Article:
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The Blues and the Human Voice
interlarded with occasional recourse to the English language, had a fantasy-like, stream-of-consciousness quality that made him a sort of James Joyce of jazz. A similar style was attempted a few years ago by Joe Carroll with the Gillespie band. There have also been bop vocals by Betty Roch6 with Ellington and by numerous others, mostly on a musically insignificant level.
The use of the voice as an instrument is discussed in a later CHAPTER with reference to Ellington. A new approach to this technique was undertaken first by King Pleasure and later, with greater musical accuracy, by Annie Ross, both of whom took instrumental solos that had been improvised and recorded (by such jazzmen as James Moody and Wardell Gray) and wrote lyrics to match every note of the improvisation. The result, in Miss Ross' case at least (her best efforts were Twisted and Farmers Market) was a jazz vocal that combined wit and in­genuity with the spirit of improvisation. Unfortunately very few performers are equipped with the lyric-writing ability and gym­nastic vocal resources essential to this technique; consequently the idea has remained dormant.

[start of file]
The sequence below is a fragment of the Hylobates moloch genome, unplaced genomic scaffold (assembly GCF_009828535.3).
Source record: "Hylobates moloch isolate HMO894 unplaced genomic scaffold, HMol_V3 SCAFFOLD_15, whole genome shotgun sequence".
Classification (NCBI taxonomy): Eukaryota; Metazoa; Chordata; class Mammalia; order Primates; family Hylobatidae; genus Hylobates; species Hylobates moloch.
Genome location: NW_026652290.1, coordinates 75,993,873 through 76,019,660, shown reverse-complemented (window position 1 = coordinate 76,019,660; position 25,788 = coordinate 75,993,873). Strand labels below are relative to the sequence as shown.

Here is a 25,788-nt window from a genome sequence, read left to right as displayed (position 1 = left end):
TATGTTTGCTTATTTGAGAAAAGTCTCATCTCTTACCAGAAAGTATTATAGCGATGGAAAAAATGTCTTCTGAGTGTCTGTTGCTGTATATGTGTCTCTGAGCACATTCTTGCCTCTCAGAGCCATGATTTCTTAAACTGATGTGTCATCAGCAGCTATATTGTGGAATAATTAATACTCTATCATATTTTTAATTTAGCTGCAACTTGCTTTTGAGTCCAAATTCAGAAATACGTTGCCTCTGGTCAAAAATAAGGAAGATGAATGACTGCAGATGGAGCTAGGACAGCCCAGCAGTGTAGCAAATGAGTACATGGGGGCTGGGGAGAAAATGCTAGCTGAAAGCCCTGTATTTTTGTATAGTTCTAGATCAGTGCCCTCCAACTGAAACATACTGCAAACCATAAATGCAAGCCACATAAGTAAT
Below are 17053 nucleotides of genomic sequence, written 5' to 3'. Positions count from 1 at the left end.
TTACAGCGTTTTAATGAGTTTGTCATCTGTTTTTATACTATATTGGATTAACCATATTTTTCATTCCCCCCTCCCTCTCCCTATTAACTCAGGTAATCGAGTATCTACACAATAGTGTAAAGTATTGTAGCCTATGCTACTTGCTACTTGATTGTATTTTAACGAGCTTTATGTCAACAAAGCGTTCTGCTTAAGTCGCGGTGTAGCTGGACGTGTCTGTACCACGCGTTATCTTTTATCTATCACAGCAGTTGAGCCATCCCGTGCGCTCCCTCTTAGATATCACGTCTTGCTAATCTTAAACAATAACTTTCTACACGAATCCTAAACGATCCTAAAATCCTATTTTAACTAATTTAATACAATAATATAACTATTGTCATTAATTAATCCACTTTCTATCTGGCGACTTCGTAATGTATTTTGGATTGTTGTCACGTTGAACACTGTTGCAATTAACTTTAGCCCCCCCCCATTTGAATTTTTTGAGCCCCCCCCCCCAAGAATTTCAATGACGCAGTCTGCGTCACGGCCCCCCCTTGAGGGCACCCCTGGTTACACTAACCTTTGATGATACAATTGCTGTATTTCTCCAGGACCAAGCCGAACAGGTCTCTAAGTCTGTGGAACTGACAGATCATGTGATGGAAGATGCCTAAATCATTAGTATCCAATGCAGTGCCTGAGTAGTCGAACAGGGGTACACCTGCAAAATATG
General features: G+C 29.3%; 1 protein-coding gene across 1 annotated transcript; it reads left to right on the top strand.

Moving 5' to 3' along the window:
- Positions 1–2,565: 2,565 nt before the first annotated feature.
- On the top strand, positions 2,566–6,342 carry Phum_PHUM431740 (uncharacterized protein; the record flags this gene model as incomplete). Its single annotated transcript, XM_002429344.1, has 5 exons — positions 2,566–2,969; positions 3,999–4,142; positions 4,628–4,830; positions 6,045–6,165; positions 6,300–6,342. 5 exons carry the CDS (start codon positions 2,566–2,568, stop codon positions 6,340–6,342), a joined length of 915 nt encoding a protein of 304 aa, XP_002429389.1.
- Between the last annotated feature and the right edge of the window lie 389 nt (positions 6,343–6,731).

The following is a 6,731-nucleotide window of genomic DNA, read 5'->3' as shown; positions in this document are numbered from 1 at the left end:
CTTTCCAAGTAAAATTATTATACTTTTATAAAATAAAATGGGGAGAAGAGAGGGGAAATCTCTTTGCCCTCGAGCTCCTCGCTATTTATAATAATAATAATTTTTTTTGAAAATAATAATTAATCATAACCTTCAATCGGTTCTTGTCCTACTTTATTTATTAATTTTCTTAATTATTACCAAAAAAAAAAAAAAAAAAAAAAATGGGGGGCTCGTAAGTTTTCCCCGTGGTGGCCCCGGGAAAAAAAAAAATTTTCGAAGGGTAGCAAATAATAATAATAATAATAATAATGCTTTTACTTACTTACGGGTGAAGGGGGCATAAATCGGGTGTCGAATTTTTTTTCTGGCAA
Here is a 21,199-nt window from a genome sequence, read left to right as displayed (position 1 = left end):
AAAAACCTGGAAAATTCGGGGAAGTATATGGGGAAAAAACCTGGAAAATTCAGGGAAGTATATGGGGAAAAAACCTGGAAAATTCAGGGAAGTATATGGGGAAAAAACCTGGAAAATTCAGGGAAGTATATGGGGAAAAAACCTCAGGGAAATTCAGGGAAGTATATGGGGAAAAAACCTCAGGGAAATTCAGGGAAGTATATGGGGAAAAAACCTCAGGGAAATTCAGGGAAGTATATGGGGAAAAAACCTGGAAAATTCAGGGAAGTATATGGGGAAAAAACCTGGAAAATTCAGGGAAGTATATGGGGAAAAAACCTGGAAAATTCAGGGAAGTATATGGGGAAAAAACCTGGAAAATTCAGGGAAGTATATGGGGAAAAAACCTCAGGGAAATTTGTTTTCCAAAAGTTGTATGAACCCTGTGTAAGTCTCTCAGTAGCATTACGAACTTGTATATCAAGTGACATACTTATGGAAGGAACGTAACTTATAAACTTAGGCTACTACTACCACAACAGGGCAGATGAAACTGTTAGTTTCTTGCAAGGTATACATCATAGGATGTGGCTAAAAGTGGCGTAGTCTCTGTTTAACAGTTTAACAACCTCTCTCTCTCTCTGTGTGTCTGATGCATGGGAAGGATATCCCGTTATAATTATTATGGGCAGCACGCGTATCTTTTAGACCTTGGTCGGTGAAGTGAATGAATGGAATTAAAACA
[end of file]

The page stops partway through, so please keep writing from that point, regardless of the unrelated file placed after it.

Some of the most vital qualities of jazz singing, and much of the stirring vocal work in recent decades, may be found just be­yond the borders of jazz: in the gospel singers discussed earlier (in addition to several LPs featuring Mahalia Jackson I can recommend for reference a number of impressive records by Reverend Kelsey, Brother Joe May, Juanita Jackson, Ernestine Washington and others). Stepping beyond the church doors, Sister Rosetta Tharpe and Marie Knight have brought un­adulterated versions of this material into the concert hall and the night club.
Another form of music blessed with the presence of some mag­nificent blues-inflected voices is rhythm and blues, in which some artists have avoided the descent into the manic inanities of rock and roll. Those who have worked successfully to audiences seeking this kind of singing include Joe Turner, Ray Charles, Ruth Brown, Lavern Baker, and a remarkable singing guitarist, Bo Diddley. Unfortunately the rock and roll vocal field today is a three-ring circus in which it is essential to concentrate one's eyes and ears on a single ring. The other two arenas accommo-